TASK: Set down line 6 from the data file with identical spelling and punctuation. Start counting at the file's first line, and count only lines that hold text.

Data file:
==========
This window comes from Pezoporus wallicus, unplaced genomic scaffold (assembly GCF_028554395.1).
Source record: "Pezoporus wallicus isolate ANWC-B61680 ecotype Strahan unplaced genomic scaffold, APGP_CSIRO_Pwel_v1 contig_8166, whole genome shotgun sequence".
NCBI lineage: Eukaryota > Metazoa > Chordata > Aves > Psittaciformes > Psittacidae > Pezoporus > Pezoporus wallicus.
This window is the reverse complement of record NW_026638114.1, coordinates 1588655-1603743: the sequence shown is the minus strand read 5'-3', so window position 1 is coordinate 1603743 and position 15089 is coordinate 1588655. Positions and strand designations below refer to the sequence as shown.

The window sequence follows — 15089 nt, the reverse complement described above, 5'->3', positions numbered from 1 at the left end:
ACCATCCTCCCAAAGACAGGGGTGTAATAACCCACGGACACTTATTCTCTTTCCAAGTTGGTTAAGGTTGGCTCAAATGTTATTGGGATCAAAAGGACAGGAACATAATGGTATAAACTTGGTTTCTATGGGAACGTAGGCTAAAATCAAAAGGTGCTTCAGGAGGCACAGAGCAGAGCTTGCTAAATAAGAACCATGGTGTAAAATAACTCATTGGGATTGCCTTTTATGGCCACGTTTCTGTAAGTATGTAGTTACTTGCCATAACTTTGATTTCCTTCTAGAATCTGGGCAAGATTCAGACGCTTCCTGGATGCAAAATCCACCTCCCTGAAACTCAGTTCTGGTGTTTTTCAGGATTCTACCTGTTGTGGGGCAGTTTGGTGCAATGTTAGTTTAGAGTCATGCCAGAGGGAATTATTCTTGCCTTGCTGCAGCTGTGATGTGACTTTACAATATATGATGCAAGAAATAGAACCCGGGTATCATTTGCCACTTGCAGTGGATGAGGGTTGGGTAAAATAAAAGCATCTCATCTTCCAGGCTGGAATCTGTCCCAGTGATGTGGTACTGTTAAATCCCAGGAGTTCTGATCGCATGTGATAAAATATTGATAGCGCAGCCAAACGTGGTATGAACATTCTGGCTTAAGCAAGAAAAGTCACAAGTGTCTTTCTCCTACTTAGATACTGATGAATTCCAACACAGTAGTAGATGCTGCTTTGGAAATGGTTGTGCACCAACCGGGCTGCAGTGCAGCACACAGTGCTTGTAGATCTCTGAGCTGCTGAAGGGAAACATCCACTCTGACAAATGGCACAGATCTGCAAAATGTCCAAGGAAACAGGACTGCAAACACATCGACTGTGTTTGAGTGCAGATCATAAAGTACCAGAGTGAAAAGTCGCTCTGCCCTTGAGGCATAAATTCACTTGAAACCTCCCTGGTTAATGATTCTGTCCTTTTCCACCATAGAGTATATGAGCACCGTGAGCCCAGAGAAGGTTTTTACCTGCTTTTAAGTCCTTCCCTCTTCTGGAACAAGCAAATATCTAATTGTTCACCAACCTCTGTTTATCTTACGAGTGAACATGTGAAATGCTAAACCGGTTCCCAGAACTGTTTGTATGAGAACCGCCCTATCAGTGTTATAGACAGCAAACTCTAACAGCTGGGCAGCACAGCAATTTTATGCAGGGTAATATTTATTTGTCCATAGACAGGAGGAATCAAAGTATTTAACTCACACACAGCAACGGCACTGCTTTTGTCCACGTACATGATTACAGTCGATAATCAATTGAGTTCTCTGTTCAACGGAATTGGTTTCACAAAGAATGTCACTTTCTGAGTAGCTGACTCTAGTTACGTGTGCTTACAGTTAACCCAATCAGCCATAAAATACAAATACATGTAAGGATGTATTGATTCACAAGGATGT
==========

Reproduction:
ACCATCCTCCCAAAGACAGGGGTGTAATAACCCACGGACACTTATTCTCTTTCCAAGTTGGTTAAGGTTGGCTCAAATGTTATTGGGATCAAAAGGACAGGAACATAATGGTATAAACTTGGTTTCTATGGGAACGTAGGCTAAAATCAAAAGGTGCTTCAGGAGGCACAGAGCAGAGCTTGCTAAATAAGAACCATGGTGTAAAATAACTCATTGGGATTGCCTTTTATGGCCACGTTTCTGTAAGTATGTAGTTACTTGCCATAACTTTGATTTCCTTCTAGAATCTGGGCAAGATTCAGACGCTTCCTGGATGCAAAATCCACCTCCCTGAAACTCAGTTCTGGTGTTTTTCAGGATTCTACCTGTTGTGGGGCAGTTTGGTGCAATGTTAGTTTAGAGTCATGCCAGAGGGAATTATTCTTGCCTTGCTGCAGCTGTGATGTGACTTTACAATATATGATGCAAGAAATAGAACCCGGGTATCATTTGCCACTTGCAGTGGATGAGGGTTGGGTAAAATAAAAGCATCTCATCTTCCAGGCTGGAATCTGTCCCAGTGATGTGGTACTGTTAAATCCCAGGAGTTCTGATCGCATGTGATAAAATATTGATAGCGCAGCCAAACGTGGTATGAACATTCTGGCTTAAGCAAGAAAAGTCACAAGTGTCTTTCTCCTACTTAGATACTGATGAATTCCAACACAGTAGTAGATGCTGCTTTGGAAATGGTTGTGCACCAACCGGGCTGCAGTGCAGCACACAGTGCTTGTAGATCTCTGAGCTGCTGAAGGGAAACATCCACTCTGACAAATGGCACAGATCTGCAAAATGTCCAAGGAAACAGGACTGCAAACACATCGACTGTGTTTGAGTGCAGATCATAAAGTACCAGAGTGAAAAGTCGCTCTGCCCTTGAGGCATAAATTCACTTGAAACCTCCCTGGTTAATGATTCTGTCCTTTTCCACCATAGAGTATATGAGCACCGTGAGCCCAGAGAAGGTTTTTACCTGCTTTTAAGTCCTTCCCTCTTCTGGAACAAGCAAATATCTAATTGTTCACCAACCTCTGTTTATCTTACGAGTGAACATGTGAAATGCTAAACCGGTTCCCAGAACTGTTTGTATGAGAACCGCCCTATCAGTGTTATAGACAGCAAACTCTAACAGCTGGGCAGCACAGCAATTTTATGCAGGGTAATATTTATTTGTCCATAGACAGGAGGAATCAAAGTATTTAACTCACACACAGCAACGGCACTGCTTTTGTCCACGTACATGATTACAGTCGATAATCAATTGAGTTCTCTGTTCAACGGAATTGGTTTCACAAAGAATGTCACTTTCTGAGTAGCTGACTCTAGTTACGTGTGCTTACAGTTAACCCAATCAGCCATAAAATACAAATACATGTAAGGATGTATTGATTCACAAGGATGT